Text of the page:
The arguments for extra-terrestrial life are reasonable:
1. It's a big universe. In fact, it's a huge galaxy in which Earth exists. It is unreasonable to assume that the only planet in either which could support life would be ours. Ergo, life is possible elsewhere.
2. The closer we examine our own planet the more we realize that life can handle harsh conditions. Therefore, life is tenacious and not limited to what science might consider benign environments.
Using these arguments, it's hard to definitively state that only Earth has evolved life forms. On the other hand...
The main argument about extra-terrestrial life has to do with the intelligent nature of such life, not merely its existence. In fact, I do not harbor the illusion that life exists only on this single planet in a vast and unfathomable ocean of possible solar systems and planets. What I might argue is that advanced intelligent life is only remotely possible.
When reading science fiction that deals, or describes, such intelligent life it tends to evoke images of complex and far advanced civilizations. One such book which I like is called "The Mote In God's Eye" in which first contact with an alien species is described. If you have not read this book, I strongly recommend it.
My main argument against extra-terrestrial life visiting our planet is simple:
Why would any intelligent and advanced civilization spend treasure and blood to travel many (perhaps hundreds or more) light years just to abduct a few humans with histories of mental illness and carve up a few livestock? Wouldn't they use probes, as we do, to first check a planet for life and test the environment? Why assume that these civilizations would evolve so differently than we have as to pretty much do things even more irrationally than our own?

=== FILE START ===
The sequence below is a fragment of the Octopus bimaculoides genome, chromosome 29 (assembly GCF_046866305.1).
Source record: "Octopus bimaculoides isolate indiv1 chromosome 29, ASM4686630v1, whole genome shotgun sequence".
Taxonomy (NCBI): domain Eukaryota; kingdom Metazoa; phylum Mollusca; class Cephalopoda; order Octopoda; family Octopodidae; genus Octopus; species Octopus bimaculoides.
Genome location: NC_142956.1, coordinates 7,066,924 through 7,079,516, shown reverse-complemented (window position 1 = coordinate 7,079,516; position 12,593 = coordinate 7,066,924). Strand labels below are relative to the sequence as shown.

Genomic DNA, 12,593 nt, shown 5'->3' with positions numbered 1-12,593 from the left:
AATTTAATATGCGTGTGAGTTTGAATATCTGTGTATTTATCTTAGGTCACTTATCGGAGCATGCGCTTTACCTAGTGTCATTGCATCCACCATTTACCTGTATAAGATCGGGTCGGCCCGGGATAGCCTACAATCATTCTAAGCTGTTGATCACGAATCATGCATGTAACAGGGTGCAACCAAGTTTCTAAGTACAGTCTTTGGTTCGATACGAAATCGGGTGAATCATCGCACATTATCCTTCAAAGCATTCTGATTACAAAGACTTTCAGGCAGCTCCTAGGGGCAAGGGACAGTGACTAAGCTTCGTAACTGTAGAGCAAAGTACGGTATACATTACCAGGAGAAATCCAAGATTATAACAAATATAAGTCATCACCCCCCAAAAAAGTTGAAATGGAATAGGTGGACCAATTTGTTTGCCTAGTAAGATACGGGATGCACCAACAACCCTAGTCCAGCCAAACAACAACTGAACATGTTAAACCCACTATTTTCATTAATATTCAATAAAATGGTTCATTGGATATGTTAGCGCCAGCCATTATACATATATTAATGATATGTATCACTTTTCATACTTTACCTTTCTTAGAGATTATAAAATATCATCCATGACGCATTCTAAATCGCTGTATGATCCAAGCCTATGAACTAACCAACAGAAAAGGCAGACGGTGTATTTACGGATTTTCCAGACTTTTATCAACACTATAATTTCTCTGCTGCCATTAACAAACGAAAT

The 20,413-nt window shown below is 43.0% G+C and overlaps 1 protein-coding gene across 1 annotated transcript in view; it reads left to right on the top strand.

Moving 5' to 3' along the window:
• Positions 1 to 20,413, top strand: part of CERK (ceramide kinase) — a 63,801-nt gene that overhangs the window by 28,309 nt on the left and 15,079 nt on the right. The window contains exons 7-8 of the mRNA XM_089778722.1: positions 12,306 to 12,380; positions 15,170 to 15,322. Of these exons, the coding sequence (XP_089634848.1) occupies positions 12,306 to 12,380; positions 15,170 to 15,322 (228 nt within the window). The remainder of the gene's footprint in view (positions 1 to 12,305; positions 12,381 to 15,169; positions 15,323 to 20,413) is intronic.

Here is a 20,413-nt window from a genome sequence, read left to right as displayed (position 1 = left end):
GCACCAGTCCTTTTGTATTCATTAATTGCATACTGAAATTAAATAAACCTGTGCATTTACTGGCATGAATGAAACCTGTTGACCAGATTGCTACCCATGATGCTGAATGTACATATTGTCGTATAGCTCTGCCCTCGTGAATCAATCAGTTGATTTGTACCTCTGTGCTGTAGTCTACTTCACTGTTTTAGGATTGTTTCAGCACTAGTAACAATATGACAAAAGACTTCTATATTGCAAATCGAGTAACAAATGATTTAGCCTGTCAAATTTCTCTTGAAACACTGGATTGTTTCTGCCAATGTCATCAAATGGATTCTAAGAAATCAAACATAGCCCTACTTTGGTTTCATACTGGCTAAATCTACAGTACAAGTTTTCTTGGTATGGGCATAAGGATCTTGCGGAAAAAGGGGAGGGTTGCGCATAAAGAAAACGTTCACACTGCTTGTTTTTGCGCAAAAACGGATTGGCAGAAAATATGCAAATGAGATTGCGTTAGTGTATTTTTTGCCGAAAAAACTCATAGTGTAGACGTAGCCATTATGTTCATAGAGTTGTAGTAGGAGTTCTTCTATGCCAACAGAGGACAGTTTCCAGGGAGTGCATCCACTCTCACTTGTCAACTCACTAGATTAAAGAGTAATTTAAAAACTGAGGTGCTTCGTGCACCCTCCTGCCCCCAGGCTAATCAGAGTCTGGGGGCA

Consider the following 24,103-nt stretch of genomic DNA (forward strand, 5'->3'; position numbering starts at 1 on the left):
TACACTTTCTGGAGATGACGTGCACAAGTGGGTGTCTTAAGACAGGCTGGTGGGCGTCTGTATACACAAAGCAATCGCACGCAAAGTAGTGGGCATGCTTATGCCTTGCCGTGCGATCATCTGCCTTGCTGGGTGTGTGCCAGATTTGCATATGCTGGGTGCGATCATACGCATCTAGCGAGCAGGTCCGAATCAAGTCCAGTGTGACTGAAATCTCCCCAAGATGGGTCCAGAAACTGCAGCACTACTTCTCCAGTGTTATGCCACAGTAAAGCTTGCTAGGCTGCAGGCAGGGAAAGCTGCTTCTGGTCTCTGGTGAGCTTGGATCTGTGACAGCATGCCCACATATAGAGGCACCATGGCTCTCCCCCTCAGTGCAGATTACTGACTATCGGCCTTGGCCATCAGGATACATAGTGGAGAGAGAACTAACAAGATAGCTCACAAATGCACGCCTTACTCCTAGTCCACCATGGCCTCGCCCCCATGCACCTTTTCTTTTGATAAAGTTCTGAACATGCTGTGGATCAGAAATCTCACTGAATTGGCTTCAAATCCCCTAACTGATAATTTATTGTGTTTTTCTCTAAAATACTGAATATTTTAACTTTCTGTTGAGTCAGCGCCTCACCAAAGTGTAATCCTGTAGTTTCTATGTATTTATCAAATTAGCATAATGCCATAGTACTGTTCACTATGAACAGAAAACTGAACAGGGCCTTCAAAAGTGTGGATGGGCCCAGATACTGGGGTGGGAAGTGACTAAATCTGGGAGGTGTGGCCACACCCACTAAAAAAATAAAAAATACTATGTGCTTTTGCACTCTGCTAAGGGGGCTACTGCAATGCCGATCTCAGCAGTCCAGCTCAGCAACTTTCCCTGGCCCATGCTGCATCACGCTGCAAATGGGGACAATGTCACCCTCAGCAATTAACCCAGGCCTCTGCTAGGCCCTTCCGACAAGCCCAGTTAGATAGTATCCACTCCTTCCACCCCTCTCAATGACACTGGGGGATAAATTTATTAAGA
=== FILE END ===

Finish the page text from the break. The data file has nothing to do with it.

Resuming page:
I watch the news, I read the news, and I am mystified. When I was a young lad but old enough to think that girls weren't "icky" (come to think of it, I never thought that), I wondered why girls seemed to like guys who treated them badly. I saw that a lot of the time. It wasn't an illusion. When I mistreated a girl in any way (and I never physically abused them), I would find myself without a girlfriend. Yet other guys (a few, not most, I admit) could treat them like dirt and they came back for more. It made no sense to me.
This is why the Ray Rice thing makes no sense to me. Yet, it does... because I have seen it happen many times. And she married the guy! After he knocked her out in that elevator. Granted, I have learned that she spit in his face just before he smacked her and that can cause someone to snap and just react violently. But that really isn't an excuse to knock her unconscious. Relationship dynamics are a mystery to me and a lot of others.